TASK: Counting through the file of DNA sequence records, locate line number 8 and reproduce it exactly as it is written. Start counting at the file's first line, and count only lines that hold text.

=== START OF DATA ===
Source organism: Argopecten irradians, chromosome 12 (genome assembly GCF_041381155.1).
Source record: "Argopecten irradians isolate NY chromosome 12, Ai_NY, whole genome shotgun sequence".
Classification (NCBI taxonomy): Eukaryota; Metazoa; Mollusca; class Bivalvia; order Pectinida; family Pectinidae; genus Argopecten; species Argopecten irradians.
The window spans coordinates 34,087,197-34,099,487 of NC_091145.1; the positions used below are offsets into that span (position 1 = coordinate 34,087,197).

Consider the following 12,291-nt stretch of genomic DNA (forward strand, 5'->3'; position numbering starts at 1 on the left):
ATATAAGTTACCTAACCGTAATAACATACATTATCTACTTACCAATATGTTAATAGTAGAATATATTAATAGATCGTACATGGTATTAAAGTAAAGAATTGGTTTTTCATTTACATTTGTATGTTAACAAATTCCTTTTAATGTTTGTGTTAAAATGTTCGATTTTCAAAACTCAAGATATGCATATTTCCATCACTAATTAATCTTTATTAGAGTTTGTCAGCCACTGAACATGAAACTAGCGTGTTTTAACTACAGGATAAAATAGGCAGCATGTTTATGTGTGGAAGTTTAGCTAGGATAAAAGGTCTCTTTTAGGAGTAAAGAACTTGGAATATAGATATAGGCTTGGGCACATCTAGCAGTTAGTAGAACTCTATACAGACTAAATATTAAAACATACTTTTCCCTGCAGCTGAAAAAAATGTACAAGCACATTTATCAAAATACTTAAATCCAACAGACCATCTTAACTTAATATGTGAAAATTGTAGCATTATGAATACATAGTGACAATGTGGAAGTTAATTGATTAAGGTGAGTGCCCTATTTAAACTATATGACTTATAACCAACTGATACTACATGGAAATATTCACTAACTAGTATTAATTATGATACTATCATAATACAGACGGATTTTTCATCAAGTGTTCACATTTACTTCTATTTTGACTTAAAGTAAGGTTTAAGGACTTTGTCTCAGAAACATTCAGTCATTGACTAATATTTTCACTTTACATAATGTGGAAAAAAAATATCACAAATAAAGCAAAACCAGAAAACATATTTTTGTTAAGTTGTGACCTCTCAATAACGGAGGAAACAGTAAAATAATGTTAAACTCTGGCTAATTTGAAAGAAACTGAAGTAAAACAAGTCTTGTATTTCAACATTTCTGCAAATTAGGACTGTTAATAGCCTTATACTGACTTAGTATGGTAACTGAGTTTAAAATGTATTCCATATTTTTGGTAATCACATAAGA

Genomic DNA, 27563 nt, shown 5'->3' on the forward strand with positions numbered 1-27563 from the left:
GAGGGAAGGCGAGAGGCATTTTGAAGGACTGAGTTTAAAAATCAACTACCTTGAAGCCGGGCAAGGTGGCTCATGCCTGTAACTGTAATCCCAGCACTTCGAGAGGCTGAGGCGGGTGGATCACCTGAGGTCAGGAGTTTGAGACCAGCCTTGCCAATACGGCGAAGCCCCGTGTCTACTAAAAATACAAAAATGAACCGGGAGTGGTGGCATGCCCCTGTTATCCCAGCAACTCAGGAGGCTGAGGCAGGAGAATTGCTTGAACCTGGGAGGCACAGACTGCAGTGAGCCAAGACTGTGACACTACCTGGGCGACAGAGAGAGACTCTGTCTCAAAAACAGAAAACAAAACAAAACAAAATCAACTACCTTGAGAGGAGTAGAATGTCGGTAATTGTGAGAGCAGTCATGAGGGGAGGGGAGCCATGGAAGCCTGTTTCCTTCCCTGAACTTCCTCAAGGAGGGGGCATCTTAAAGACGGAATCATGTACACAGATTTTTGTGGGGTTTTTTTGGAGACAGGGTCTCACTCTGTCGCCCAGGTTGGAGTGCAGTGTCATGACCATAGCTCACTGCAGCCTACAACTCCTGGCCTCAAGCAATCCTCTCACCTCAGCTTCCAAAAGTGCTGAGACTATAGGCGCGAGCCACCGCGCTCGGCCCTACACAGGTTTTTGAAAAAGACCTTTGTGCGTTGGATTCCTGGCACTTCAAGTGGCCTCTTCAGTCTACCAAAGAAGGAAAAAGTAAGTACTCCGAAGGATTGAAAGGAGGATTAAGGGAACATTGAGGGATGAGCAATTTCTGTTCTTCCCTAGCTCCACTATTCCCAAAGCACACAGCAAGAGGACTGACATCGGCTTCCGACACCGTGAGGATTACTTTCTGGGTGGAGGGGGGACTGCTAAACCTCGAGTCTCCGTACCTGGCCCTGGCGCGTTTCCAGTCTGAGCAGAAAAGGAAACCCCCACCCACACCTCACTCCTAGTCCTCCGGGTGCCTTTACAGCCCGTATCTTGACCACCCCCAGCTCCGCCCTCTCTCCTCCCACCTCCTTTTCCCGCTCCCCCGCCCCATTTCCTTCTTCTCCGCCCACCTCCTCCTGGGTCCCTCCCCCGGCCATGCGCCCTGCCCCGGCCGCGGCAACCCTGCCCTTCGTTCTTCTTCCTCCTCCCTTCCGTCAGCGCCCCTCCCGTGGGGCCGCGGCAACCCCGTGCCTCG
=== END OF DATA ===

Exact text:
GAGGGAAGGCGAGAGGCATTTTGAAGGACTGAGTTTAAAAATCAACTACCTTGAAGCCGGGCAAGGTGGCTCATGCCTGTAACTGTAATCCCAGCACTTCGAGAGGCTGAGGCGGGTGGATCACCTGAGGTCAGGAGTTTGAGACCAGCCTTGCCAATACGGCGAAGCCCCGTGTCTACTAAAAATACAAAAATGAACCGGGAGTGGTGGCATGCCCCTGTTATCCCAGCAACTCAGGAGGCTGAGGCAGGAGAATTGCTTGAACCTGGGAGGCACAGACTGCAGTGAGCCAAGACTGTGACACTACCTGGGCGACAGAGAGAGACTCTGTCTCAAAAACAGAAAACAAAACAAAACAAAATCAACTACCTTGAGAGGAGTAGAATGTCGGTAATTGTGAGAGCAGTCATGAGGGGAGGGGAGCCATGGAAGCCTGTTTCCTTCCCTGAACTTCCTCAAGGAGGGGGCATCTTAAAGACGGAATCATGTACACAGATTTTTGTGGGGTTTTTTTGGAGACAGGGTCTCACTCTGTCGCCCAGGTTGGAGTGCAGTGTCATGACCATAGCTCACTGCAGCCTACAACTCCTGGCCTCAAGCAATCCTCTCACCTCAGCTTCCAAAAGTGCTGAGACTATAGGCGCGAGCCACCGCGCTCGGCCCTACACAGGTTTTTGAAAAAGACCTTTGTGCGTTGGATTCCTGGCACTTCAAGTGGCCTCTTCAGTCTACCAAAGAAGGAAAAAGTAAGTACTCCGAAGGATTGAAAGGAGGATTAAGGGAACATTGAGGGATGAGCAATTTCTGTTCTTCCCTAGCTCCACTATTCCCAAAGCACACAGCAAGAGGACTGACATCGGCTTCCGACACCGTGAGGATTACTTTCTGGGTGGAGGGGGGACTGCTAAACCTCGAGTCTCCGTACCTGGCCCTGGCGCGTTTCCAGTCTGAGCAGAAAAGGAAACCCCCACCCACACCTCACTCCTAGTCCTCCGGGTGCCTTTACAGCCCGTATCTTGACCACCCCCAGCTCCGCCCTCTCTCCTCCCACCTCCTTTTCCCGCTCCCCCGCCCCATTTCCTTCTTCTCCGCCCACCTCCTCCTGGGTCCCTCCCCCGGCCATGCGCCCTGCCCCGGCCGCGGCAACCCTGCCCTTCGTTCTTCTTCCTCCTCCCTTCCGTCAGCGCCCCTCCCGTGGGGCCGCGGCAACCCCGTGCCTCG